By Steve O’Brien
When it comes to top-tier, unmissable telly, it often takes two to make something go right. Whether it’s an iconic presenting couple (hello Richard and Judy), or a pair of indivisible cops (howdy Regan and Carter), a good TV duo is somehow greater than the sum of their parts. Here then is our list of some small screen pairings that *could* exist independently of each other, but totally shouldn’t. And, best of all, you can save 30% on all of their adventures and escapades until 4pm, Tuesday 23rd November as part of our Box Set 11 promo.
Jeff Randall and Marty Hopkirk, Randall and Hopkirk (Deceased)
Soon after private dick Marty Hopkirk is mown down by a hit and run in the first episode of Randall And Hopkirk (Deceased), he reappears as a ghost, but rather than choosing his grieving widow to pester, he picks his former partner-in-detecting, Jeff. “Only you can see me, Jeff, only you,” the white-suited apparition tells his disbelieving colleague, and with that, Jeff Randall is stuck with Marty Hopkirk for the rest of his life. They might have been mates before, but with Ghost Marty popping up at the most inopportune moments (mostly, it seems, when Jeff is getting romantic with a lady), he would soon become a bane in his former partner’s life.
Simon Peel and Oliver Smallbridge, Never The Twain
Few actors could do haughtiness like Donald Sinden and it’s this air of barely disguised snobbery he brought to the role of Simon Peel, a sniffy, high-end antiques dealer whose relationship with Windsor Davies’ Oliver Smallbridge is built on narcissistic one-upmanship. Of course, the best sitcoms are often about people who shouldn’t be together, but who, for some reason, have to be, so Johnnie Mortimer’s show had it that the two former business partners – and neighbours! – become even more tied to each other when Peel’s son and Smallbridge’s daughter fall in love. When David and Lyn’s little boy comes along, even he becomes a pawn in their never-ending game, this time of who makes the best grandparent. Despite their antipathy to each other, one always felt that Simon and Oliver *enjoyed* the sparring, and they’d have missed it terribly if the other had actually ever moved house. Of course, neither ever did.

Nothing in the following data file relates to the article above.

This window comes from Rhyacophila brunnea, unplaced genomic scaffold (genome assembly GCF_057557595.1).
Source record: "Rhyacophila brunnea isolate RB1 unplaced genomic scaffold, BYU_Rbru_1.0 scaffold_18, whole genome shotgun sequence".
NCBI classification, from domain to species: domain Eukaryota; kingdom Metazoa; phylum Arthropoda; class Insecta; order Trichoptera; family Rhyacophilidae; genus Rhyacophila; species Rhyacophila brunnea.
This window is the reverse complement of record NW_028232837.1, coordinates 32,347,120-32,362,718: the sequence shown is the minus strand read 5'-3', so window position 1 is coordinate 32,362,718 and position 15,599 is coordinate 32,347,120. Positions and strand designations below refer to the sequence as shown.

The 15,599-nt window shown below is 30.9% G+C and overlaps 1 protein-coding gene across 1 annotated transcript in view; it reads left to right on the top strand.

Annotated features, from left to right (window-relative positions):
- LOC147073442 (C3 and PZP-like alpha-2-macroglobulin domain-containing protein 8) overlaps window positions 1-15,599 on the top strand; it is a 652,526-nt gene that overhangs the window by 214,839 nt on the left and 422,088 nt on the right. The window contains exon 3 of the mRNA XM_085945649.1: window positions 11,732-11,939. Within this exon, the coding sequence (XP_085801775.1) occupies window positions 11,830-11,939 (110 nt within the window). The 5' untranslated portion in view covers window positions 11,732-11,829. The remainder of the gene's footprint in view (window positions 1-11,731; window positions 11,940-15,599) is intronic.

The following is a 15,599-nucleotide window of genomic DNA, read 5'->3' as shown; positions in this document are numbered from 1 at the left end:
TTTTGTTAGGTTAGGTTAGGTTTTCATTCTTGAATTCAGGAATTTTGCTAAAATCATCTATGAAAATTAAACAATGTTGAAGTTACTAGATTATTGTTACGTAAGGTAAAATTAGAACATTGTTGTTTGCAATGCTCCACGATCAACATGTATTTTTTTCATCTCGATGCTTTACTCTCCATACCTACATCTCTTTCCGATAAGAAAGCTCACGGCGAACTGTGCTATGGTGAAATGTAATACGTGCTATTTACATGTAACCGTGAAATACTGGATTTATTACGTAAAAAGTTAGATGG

Arthur Daley and Terry McCann, Minder
George Cole’s Arthur Daley had two screen partners during Minder’s 15 years on screen, but it’s his relationship with Dennis Waterman’s former boxer Terry McCann that defines the series. Though Waterman skedaddled after season seven, Arthur and Terry remain the classic pairing, a duo who, like Harold and Albert Steptoe and Del and Rodney Trotter, loathe one another as much as they love each other. The relationship may have started out with Arthur coldly exploiting Terry’s street savvy and talent for fisticuffs, with the ex-con forever wanting to break free and do his own thing, but by the end they’d become more like (slightly dysfunctional) brothers than colleagues.
Lord Brett Sinclair and Danny Wilde, The Persuaders!
It was a delicious on-screen prospect – Roger Moore and Tony Curtis in a big-budget adventure series from ITC. Inspired by the screwball comedies so beloved of producer Robert S Baker, the show buddied up Roger Moore’s Harrow-educated, former British Army officer Lord Brett Sinclair with Tony Curtis’ American, Bronx-born oil millionaire Danny Wilde. When they first meet, Sinclair and Wilde dislike each other so much it ends in a punch up. Throughout the series, however, they come to tolerate each others’ foibles, but it’s the clash between rough diamond Wilde and the slick, cultured Sinclair that makes the series what it is. There have been various plans since the early 00s to remake it, first with Steve Coogan and Ben Stiller, then with Hugh Grant and George Clooney, but sadly things seem to have gone quiet these last few years.
James Dempsey and Harriet Makepeace, Dempsey And Makepeace
Like The Persuaders! 14 years earlier, Dempsey And Makepeace partnered up an unpolished Yank with a sophisticated, well-spoken Brit, the difference this time being that the Brit was female, thus introducing a slither of sexual chemistry into the mix. Like Brett Sinclair, Glynis Barber’s Harriet Makepeace came from aristocratic stock (she’s actually **Lady** Harriet Makepeace), and, like Danny Wilde, Michael Brandon’s Lt James Dempsey was a straight-talking New Yorker. But Dempsey And Makepeace didn’t have the sun-kissed locations of The Persuaders!, instead the series is set against a gritty London backdrop, with the two mismatched cops working for specialised task force SI10. The will-they-won’t-they question was forever part of the appeal of Demsey And Makepeace. In the programme, they never did. In real life, they tied the knot three years after the series ended.